WB: Well, my works now tend toward frontality and do not have a great deal of overlapping. I have come to feel that composition is not so much a matter of visual organizing, but rather an equilibrium in tension, a composite in which formal and associative values are synthesized. I want to engage and hold concentration. Relationships always occur visually, and each artist finds his own measure, a particular tenor of expression.
WD: Do you think art always builds on previous styles?
WB: Yes, but there is also the need to create work which confirms the reality of one’s existence, permits discovery and revelation. We are always working in a changing context and attitudes change about what we make. Someone attributed to Titian a comment about a red robe he had painted. He said that the red was as good as he could make it, but it would really be right in thirty years. Now, I don’t think you would find many of us thinking that way, and perhaps artists today are more valued for their involvement in the creative process than for their ability to perfect an object.
WD: I am curious to know what someone like you, who has taught for thirty years, and has been a working artist for at least that long, how you see some of the things that have been going on recently? There are artists who call themselves “appropriation” artists, who are at a loss for creating their own images and have a feeling that there is nothing left for them to do but to make a statement about that fact. There seems to be a frustration with the object itself.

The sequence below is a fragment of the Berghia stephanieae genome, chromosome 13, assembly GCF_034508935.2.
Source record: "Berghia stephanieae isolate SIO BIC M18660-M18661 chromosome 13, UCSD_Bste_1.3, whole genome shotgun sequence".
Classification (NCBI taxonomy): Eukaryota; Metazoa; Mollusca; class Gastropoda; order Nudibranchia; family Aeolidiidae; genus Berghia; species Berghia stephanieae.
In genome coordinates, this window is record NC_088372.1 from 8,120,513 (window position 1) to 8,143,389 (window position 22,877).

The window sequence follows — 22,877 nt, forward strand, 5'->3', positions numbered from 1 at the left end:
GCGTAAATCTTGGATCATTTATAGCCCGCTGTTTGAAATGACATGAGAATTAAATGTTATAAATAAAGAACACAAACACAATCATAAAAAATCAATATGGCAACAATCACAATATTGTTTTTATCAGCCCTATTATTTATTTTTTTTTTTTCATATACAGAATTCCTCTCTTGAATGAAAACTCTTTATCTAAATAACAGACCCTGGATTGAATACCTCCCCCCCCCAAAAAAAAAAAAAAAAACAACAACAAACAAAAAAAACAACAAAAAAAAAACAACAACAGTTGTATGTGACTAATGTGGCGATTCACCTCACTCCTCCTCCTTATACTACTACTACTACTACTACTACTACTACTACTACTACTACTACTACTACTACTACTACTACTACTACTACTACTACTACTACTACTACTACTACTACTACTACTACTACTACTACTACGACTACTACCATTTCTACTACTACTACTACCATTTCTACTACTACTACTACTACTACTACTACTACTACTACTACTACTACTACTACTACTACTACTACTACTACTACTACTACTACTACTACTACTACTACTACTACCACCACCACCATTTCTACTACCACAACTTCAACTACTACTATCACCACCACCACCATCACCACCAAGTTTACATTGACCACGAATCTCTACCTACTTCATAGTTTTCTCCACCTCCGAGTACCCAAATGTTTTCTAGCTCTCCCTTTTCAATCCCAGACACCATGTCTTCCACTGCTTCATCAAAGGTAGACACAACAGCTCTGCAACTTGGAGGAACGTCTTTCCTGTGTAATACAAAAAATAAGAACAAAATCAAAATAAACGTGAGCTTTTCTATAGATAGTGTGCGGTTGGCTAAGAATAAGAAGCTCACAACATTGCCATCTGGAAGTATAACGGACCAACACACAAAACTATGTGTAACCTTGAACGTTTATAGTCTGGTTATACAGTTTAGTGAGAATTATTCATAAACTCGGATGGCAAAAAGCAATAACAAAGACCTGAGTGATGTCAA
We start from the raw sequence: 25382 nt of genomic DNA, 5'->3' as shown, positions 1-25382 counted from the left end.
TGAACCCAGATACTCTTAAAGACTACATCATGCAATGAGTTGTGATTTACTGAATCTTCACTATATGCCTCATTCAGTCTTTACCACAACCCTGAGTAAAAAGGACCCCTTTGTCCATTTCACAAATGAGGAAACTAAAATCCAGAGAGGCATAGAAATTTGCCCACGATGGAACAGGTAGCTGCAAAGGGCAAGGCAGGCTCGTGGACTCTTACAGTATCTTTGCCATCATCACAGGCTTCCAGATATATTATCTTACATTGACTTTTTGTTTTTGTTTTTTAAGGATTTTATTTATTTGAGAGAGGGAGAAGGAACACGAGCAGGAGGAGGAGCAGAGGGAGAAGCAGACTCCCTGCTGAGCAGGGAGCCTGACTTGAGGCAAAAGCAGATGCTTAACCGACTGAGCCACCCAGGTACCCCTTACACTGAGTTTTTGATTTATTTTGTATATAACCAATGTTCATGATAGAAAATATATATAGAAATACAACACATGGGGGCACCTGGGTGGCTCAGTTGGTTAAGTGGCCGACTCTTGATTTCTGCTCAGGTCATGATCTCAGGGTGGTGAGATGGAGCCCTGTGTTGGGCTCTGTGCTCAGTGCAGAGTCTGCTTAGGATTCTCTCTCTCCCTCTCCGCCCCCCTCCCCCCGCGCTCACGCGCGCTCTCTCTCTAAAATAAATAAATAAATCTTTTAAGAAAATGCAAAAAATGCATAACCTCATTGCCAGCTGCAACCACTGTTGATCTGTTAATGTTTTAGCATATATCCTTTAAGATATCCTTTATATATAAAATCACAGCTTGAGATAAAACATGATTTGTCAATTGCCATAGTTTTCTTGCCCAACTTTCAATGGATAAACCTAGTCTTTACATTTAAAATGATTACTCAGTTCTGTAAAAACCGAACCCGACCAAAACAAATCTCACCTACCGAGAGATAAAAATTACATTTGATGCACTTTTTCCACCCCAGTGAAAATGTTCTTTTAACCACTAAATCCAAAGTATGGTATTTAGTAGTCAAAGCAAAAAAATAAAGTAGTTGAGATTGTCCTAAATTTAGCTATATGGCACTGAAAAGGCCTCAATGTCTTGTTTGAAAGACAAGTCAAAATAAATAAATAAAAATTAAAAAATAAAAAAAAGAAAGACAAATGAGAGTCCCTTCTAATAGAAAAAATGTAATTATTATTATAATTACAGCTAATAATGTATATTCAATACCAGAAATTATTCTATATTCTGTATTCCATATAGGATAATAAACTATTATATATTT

WB: If not with the object, with the values that relate to the accumulation of objects. But, you know, my feeling has always been that I would accept any artist’s rationale if it was useful to his creative process.
WD: If you sensed an integrity.
WB: Yes, I mean, so much of the time the question arises, is it art? I would rather think, is it important to me? Do I care? Can I be involved with it? Is it revelatory? Is it affecting? If it is those things, the high probability is that it is art.
WD: Of all the movements that have come and gone—Abstract Expressionism, Pop, Op, Conceptual Art—which ones, if any, have fed your own work?
WB: It is impossible to be innocent, to be uninformed, today. I mean you would have to work awfully hard at it. Provincial or regional styles, I think, have disappeared. The Neo-expressionist thrust we see today is an international activity. I would not have been able to prophesy the way art would change, but as a teacher I recognized that a graduate student working in that period of extensive refinement just prior to Neo-expressionism, had to try to find his or her way. Something had to happen. An artist is actually dealing with his or her survival as an artist from painting to painting. I remember one time seeing a television interview with Jacques Lipschitz. They were discussing the evolution of his work toward increasing simplification, and he said, “I was taking out, all the time I was taking out, and I realized that I had come maybe to a perfect zero, but that I had left too much of my life out of it.”